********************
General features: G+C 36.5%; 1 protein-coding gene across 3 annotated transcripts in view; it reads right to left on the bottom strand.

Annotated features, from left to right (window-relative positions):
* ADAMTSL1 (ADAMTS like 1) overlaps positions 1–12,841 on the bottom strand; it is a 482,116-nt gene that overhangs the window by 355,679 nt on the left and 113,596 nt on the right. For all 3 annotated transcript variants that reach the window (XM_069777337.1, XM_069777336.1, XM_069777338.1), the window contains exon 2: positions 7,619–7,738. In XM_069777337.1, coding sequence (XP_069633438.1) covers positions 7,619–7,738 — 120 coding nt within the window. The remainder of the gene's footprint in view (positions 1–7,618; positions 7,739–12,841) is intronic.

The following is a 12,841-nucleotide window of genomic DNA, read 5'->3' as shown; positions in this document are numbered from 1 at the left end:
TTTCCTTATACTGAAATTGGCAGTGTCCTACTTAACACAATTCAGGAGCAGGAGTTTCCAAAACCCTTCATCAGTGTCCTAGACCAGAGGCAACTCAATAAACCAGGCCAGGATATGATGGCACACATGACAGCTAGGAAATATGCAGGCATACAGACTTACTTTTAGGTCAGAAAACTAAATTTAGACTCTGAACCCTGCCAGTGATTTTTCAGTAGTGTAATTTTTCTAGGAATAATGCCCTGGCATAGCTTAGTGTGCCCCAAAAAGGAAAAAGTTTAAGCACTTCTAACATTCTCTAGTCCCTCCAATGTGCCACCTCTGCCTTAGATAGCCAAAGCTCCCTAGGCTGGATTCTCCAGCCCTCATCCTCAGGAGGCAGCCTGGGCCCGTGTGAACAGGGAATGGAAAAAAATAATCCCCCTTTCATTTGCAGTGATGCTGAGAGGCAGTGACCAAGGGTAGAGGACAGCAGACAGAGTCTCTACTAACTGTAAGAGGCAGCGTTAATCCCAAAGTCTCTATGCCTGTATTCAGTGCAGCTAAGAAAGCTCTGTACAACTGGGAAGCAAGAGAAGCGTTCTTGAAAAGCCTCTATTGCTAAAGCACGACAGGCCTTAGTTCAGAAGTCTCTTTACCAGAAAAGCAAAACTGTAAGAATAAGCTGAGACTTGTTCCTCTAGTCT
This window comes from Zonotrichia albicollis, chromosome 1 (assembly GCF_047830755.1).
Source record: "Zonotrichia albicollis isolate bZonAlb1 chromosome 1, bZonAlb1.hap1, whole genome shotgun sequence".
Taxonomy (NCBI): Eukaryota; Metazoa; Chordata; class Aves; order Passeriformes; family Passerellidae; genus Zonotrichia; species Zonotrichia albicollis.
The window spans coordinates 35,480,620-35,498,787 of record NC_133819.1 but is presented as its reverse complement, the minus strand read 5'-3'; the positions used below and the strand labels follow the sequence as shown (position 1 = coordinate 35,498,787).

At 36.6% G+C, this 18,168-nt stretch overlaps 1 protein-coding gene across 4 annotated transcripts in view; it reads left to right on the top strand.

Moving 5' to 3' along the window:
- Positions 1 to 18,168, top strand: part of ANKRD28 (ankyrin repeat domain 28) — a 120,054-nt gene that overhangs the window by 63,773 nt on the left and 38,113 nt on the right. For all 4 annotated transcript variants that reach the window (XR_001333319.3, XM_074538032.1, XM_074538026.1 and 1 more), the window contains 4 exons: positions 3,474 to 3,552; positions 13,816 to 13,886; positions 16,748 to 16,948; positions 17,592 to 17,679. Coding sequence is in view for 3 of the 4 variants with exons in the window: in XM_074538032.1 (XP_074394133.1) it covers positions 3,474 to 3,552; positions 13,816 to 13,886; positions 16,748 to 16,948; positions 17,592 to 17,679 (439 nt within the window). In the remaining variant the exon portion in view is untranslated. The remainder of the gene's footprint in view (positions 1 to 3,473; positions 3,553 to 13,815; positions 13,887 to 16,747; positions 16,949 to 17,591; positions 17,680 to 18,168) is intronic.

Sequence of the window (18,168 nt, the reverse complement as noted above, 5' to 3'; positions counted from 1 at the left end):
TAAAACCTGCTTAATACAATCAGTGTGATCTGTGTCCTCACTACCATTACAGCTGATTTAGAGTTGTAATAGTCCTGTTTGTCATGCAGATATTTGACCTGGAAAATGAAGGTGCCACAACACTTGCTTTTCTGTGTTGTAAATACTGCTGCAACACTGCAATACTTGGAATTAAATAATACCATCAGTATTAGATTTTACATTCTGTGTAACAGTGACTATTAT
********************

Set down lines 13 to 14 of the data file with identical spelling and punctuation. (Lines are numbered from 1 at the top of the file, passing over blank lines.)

Sequence of the window (18,168 nt, the reverse complement as noted above, 5' to 3'; positions counted from 1 at the left end):
TAAAACCTGCTTAATACAATCAGTGTGATCTGTGTCCTCACTACCATTACAGCTGATTTAGAGTTGTAATAGTCCTGTTTGTCATGCAGATATTTGACCTGGAAAATGAAGGTGCCACAACACTTGCTTTTCTGTGTTGTAAATACTGCTGCAACACTGCAATACTTGGAATTAAATAATACCATCAGTATTAGATTTTACATTCTGTGTAACAGTGACTATTAT